The Governments of Portugal and Kenya are proud to organize the Sustainable Blue Economy Investment Forum (SBEIF), a special event of the 2nd United Nations Ocean Conference that will take place at Estoril Congress Centre in Cascais on June 28, 2022, 3.00pm.
Credit: UN Photo/Florencia Soto
Our aim is to connect all stakeholders through a transformative blue economy, as this is critical for a sustainable future.
The ocean is the main life source of our planet, and it is vital for human well-being and a thriving global economy. The sustainable blue economy must therefore shift from the model of simple resource extraction and depletion that has defined the last century and transition to a circular and inclusive economic model.
The future we want, and need, for our oceans must be different from the one we have been contributing to.
There are many challenges ahead, but we still have a window of opportunity for action.
According to the HighLevel Panel for a Sustainable Blue Economy, “building a sustainable ocean economy is one of the most important tasks and greatest opportunities of our time. It is critical to achieving the goals of the 2030 Agenda for Sustainable Development, and it is vital if we are to emerge from current and future crises with stronger economies, healthier people and more resilient communities.”
The intrinsic link between the ocean and the globalized world economy must be perceived by the business community and all stakeholders as one.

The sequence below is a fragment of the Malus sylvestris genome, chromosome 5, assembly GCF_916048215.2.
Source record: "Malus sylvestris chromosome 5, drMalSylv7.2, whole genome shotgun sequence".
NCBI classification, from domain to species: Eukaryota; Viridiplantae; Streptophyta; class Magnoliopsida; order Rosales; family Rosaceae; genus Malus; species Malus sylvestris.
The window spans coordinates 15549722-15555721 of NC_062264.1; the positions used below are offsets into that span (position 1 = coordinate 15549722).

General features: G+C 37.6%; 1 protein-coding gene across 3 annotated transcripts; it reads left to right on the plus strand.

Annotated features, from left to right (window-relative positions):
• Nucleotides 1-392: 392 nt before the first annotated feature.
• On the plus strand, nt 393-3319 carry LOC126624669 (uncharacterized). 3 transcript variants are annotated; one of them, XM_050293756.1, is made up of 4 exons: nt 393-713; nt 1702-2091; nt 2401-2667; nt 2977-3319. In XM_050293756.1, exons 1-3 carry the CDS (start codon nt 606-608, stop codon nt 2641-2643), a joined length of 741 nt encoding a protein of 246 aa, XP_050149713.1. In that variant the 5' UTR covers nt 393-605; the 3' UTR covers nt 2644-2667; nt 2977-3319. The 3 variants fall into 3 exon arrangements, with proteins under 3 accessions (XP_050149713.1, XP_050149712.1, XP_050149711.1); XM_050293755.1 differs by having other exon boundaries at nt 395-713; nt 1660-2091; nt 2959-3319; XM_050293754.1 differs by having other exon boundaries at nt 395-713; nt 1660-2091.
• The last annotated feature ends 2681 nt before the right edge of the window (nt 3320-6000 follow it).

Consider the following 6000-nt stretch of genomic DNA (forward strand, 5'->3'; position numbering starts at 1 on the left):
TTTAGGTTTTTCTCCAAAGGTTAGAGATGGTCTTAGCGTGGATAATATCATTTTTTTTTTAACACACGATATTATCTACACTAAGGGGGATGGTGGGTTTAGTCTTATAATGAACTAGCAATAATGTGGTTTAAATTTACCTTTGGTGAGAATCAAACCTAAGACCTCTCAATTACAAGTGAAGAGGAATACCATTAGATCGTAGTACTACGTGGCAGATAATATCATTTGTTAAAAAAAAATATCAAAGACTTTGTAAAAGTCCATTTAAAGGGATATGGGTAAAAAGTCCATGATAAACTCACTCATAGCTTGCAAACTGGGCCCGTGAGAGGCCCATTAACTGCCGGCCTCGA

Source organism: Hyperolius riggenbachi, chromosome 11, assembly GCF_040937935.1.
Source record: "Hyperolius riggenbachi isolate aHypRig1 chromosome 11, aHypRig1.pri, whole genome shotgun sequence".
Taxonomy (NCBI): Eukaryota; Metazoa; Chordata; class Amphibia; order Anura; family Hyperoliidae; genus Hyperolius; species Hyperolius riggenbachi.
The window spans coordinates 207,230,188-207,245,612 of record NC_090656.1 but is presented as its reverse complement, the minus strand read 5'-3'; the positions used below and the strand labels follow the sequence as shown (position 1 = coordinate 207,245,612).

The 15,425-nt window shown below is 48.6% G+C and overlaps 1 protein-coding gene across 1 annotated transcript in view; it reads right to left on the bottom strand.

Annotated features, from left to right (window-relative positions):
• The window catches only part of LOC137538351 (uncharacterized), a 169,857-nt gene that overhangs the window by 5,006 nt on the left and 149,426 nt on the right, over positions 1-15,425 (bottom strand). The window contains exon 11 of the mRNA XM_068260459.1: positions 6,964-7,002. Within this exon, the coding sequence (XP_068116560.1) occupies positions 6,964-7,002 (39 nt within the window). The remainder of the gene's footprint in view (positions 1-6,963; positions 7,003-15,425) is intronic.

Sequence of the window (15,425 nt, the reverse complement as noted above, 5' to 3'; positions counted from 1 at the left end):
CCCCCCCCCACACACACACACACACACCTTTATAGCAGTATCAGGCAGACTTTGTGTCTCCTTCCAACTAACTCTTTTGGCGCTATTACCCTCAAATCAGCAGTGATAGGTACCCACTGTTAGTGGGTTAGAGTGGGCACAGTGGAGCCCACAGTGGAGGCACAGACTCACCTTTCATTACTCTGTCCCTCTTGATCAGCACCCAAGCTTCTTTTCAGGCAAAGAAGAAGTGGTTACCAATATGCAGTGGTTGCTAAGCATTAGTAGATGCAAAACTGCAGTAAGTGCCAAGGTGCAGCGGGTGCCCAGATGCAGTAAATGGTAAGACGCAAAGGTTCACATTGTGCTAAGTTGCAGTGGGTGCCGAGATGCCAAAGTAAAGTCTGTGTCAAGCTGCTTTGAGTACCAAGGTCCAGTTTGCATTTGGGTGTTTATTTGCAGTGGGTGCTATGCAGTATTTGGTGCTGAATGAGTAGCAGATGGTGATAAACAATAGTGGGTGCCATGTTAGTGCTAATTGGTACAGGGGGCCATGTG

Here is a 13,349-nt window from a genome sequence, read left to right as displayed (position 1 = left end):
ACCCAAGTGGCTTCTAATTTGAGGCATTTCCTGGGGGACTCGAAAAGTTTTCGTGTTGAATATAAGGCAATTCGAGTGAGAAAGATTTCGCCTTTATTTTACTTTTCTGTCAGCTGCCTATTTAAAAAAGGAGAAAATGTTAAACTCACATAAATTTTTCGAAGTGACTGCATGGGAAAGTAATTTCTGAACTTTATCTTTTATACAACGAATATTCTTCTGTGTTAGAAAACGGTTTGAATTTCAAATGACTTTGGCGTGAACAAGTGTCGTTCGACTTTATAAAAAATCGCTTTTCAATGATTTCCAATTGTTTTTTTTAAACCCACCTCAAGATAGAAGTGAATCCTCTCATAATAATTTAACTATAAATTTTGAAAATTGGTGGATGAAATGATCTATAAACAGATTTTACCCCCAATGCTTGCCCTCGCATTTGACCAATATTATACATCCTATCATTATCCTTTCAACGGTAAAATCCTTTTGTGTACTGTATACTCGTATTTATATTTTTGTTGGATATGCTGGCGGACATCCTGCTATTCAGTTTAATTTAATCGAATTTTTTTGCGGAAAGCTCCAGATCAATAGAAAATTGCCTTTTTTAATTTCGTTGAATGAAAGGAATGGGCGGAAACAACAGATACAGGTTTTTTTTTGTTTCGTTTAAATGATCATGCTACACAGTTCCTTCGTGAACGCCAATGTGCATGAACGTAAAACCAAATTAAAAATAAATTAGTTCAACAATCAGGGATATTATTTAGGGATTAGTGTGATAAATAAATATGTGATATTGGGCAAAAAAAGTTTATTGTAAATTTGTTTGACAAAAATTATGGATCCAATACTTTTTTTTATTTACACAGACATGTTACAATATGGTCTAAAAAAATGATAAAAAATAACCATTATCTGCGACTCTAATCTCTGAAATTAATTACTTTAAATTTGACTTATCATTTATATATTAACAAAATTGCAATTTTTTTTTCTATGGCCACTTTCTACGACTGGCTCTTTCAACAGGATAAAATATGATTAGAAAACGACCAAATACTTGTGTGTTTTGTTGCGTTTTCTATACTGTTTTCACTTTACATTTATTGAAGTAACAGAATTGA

Credit: UN Photo/Rick Bajornas
The Sustainable Development Goal (SDG) 14 of the agenda 2030 aims at conserving and using the ocean, seas and marine resources for sustainable development. It sets targets for reducing marine pollution, reducing ocean acidification, regulating fishing, including harvesting, overfishing and IUU fishing, to restore fish stocks, creating marine protected areas, or increasing the economic benefits of Small Island Developing States (SIDS), developing countries and least developed countries (LDCs).
To accomplish this greater good, the gap between available resources and projects, that can leverage this goal, must be narrowed. As the United Nations Secretary General (UNSG) stated, it is time to go from words to action. We believe that the SBEIF will bring a firm contribution in achieving this approach.
Credit: UN Photo/Des Bowden
The kick-off of this global movement took place in the Sustainable Blue Economy Conference, organized by Kenya, in Nairobi, from 26th to 28th November 2018, where thousands of people began to advocate for and accelerate action towards sustainable blue economy solutions, including finance.
In his Background Note to the Conference, the UNSG recognized the need not only for “scaling up ocean action, including through science and innovation, increasing and improving cooperation and coordination at all levels”, but also underlined the importance of financing Goal 14. The Forum aims precisely at scaling up, in an efficient way, the financing of ambitious, innovative Ocean action.
One of the main objectives of the Forum is to launch a process for designing the blue economy’s sustainable framework global standard, to be used in financial instruments, investment decisions and business.
Credit: Bob Brewer - Unsplash
A report of the Sustainable Blue Economy Investment Forum’s main conclusions will be delivered to the United Nations Ocean Conference.
Credit: Theresa Guise